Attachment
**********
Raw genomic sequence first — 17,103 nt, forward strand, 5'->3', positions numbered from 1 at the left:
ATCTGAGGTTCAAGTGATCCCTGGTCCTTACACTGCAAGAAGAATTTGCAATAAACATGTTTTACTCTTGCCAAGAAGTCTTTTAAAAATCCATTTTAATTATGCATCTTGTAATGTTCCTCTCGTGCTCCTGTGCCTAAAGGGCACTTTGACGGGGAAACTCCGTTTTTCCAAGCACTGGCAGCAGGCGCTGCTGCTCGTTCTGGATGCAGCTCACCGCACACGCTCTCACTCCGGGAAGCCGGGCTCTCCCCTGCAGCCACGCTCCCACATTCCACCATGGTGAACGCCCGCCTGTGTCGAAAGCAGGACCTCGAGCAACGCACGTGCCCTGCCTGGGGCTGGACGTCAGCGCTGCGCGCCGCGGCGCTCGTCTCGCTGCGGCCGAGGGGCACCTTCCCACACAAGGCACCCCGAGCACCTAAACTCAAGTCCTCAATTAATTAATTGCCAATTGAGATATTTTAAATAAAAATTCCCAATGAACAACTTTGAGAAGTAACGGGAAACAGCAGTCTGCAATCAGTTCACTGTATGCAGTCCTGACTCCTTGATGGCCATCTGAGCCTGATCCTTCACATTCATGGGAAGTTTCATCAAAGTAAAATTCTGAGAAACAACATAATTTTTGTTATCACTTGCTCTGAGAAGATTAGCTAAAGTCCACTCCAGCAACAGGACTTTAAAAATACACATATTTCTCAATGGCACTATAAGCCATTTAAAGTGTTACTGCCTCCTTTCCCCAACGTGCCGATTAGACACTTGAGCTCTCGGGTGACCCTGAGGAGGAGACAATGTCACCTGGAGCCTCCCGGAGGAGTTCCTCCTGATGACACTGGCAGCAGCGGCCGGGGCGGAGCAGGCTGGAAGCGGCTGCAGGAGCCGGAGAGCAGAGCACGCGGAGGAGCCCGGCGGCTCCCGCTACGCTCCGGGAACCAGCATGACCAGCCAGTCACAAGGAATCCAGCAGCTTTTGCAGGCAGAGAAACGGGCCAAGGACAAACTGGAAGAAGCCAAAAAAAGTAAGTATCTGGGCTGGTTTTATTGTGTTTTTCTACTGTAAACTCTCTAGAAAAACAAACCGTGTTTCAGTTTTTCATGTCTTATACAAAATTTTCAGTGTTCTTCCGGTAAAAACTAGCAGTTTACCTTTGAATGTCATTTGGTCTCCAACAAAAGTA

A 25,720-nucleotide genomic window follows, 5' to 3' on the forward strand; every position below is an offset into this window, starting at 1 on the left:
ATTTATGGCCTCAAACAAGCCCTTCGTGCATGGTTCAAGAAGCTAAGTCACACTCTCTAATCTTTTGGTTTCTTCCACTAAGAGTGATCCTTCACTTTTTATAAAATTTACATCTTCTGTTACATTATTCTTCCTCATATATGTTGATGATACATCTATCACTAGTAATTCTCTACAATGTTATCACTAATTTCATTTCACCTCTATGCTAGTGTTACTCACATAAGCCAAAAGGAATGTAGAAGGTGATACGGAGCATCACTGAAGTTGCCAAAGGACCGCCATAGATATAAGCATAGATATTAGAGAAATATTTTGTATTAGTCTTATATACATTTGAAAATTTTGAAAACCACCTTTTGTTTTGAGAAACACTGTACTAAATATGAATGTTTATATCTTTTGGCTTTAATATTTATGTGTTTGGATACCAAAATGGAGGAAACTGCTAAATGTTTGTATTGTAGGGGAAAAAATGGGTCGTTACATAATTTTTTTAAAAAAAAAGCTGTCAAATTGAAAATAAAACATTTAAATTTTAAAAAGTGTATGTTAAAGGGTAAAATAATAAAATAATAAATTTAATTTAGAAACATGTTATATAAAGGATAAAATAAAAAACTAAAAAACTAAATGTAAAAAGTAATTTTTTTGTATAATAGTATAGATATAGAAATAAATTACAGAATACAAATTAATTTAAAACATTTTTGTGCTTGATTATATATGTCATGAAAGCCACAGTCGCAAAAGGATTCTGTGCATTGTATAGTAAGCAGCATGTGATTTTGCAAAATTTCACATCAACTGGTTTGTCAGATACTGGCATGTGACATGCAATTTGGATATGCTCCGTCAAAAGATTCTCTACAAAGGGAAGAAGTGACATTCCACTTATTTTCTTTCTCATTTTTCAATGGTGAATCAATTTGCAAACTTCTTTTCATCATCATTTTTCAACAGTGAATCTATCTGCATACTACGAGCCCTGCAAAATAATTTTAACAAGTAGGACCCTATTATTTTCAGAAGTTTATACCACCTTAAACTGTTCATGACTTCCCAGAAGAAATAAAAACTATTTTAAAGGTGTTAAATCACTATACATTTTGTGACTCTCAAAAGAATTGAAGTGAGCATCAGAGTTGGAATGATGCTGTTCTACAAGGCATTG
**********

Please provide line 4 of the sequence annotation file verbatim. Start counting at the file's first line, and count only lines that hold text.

ATTTATGGCCTCAAACAAGCCCTTCGTGCATGGTTCAAGAAGCTAAGTCACACTCTCTAATCTTTTGGTTTCTTCCACTAAGAGTGATCCTTCACTTTTTATAAAATTTACATCTTCTGTTACATTATTCTTCCTCATATATGTTGATGATACATCTATCACTAGTAATTCTCTACAATGTTATCACTAATTTCATTTCACCTCTATGCTAGTGTTACTCACATAAGCCAAAAGGAATGTAGAAGGTGATACGGAGCATCACTGAAGTTGCCAAAGGACCGCCATAGATATAAGCATAGATATTAGAGAAATATTTTGTATTAGTCTTATATACATTTGAAAATTTTGAAAACCACCTTTTGTTTTGAGAAACACTGTACTAAATATGAATGTTTATATCTTTTGGCTTTAATATTTATGTGTTTGGATACCAAAATGGAGGAAACTGCTAAATGTTTGTATTGTAGGGGAAAAAATGGGTCGTTACATAATTTTTTTAAAAAAAAAGCTGTCAAATTGAAAATAAAACATTTAAATTTTAAAAAGTGTATGTTAAAGGGTAAAATAATAAAATAATAAATTTAATTTAGAAACATGTTATATAAAGGATAAAATAAAAAACTAAAAAACTAAATGTAAAAAGTAATTTTTTTGTATAATAGTATAGATATAGAAATAAATTACAGAATACAAATTAATTTAAAACATTTTTGTGCTTGATTATATATGTCATGAAAGCCACAGTCGCAAAAGGATTCTGTGCATTGTATAGTAAGCAGCATGTGATTTTGCAAAATTTCACATCAACTGGTTTGTCAGATACTGGCATGTGACATGCAATTTGGATATGCTCCGTCAAAAGATTCTCTACAAAGGGAAGAAGTGACATTCCACTTATTTTCTTTCTCATTTTTCAATGGTGAATCAATTTGCAAACTTCTTTTCATCATCATTTTTCAACAGTGAATCTATCTGCATACTACGAGCCCTGCAAAATAATTTTAACAAGTAGGACCCTATTATTTTCAGAAGTTTATACCACCTTAAACTGTTCATGACTTCCCAGAAGAAATAAAAACTATTTTAAAGGTGTTAAATCACTATACATTTTGTGACTCTCAAAAGAATTGAAGTGAGCATCAGAGTTGGAATGATGCTGTTCTACAAGGCATTG